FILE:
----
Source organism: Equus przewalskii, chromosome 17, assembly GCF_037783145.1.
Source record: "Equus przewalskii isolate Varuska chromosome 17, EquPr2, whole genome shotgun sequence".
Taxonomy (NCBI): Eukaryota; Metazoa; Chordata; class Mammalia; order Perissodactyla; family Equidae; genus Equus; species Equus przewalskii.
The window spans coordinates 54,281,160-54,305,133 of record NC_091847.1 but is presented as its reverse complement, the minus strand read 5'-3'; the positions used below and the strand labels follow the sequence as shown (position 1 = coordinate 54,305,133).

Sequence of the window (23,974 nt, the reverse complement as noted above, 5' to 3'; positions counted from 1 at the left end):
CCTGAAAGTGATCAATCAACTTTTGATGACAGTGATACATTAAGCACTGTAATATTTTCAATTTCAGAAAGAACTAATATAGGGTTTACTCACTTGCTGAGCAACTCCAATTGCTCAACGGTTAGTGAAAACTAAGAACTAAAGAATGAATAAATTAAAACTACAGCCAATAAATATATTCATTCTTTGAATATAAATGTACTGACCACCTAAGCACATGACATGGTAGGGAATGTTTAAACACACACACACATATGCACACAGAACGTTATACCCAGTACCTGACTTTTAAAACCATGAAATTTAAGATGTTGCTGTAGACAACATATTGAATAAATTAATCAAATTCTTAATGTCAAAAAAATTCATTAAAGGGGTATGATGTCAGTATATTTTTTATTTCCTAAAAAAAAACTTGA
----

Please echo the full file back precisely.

Source organism: Equus przewalskii, chromosome 17, assembly GCF_037783145.1.
Source record: "Equus przewalskii isolate Varuska chromosome 17, EquPr2, whole genome shotgun sequence".
Taxonomy (NCBI): Eukaryota; Metazoa; Chordata; class Mammalia; order Perissodactyla; family Equidae; genus Equus; species Equus przewalskii.
The window spans coordinates 54,281,160-54,305,133 of record NC_091847.1 but is presented as its reverse complement, the minus strand read 5'-3'; the positions used below and the strand labels follow the sequence as shown (position 1 = coordinate 54,305,133).

Sequence of the window (23,974 nt, the reverse complement as noted above, 5' to 3'; positions counted from 1 at the left end):
CCTGAAAGTGATCAATCAACTTTTGATGACAGTGATACATTAAGCACTGTAATATTTTCAATTTCAGAAAGAACTAATATAGGGTTTACTCACTTGCTGAGCAACTCCAATTGCTCAACGGTTAGTGAAAACTAAGAACTAAAGAATGAATAAATTAAAACTACAGCCAATAAATATATTCATTCTTTGAATATAAATGTACTGACCACCTAAGCACATGACATGGTAGGGAATGTTTAAACACACACACACATATGCACACAGAACGTTATACCCAGTACCTGACTTTTAAAACCATGAAATTTAAGATGTTGCTGTAGACAACATATTGAATAAATTAATCAAATTCTTAATGTCAAAAAAATTCATTAAAGGGGTATGATGTCAGTATATTTTTTATTTCCTAAAAAAAAACTTGA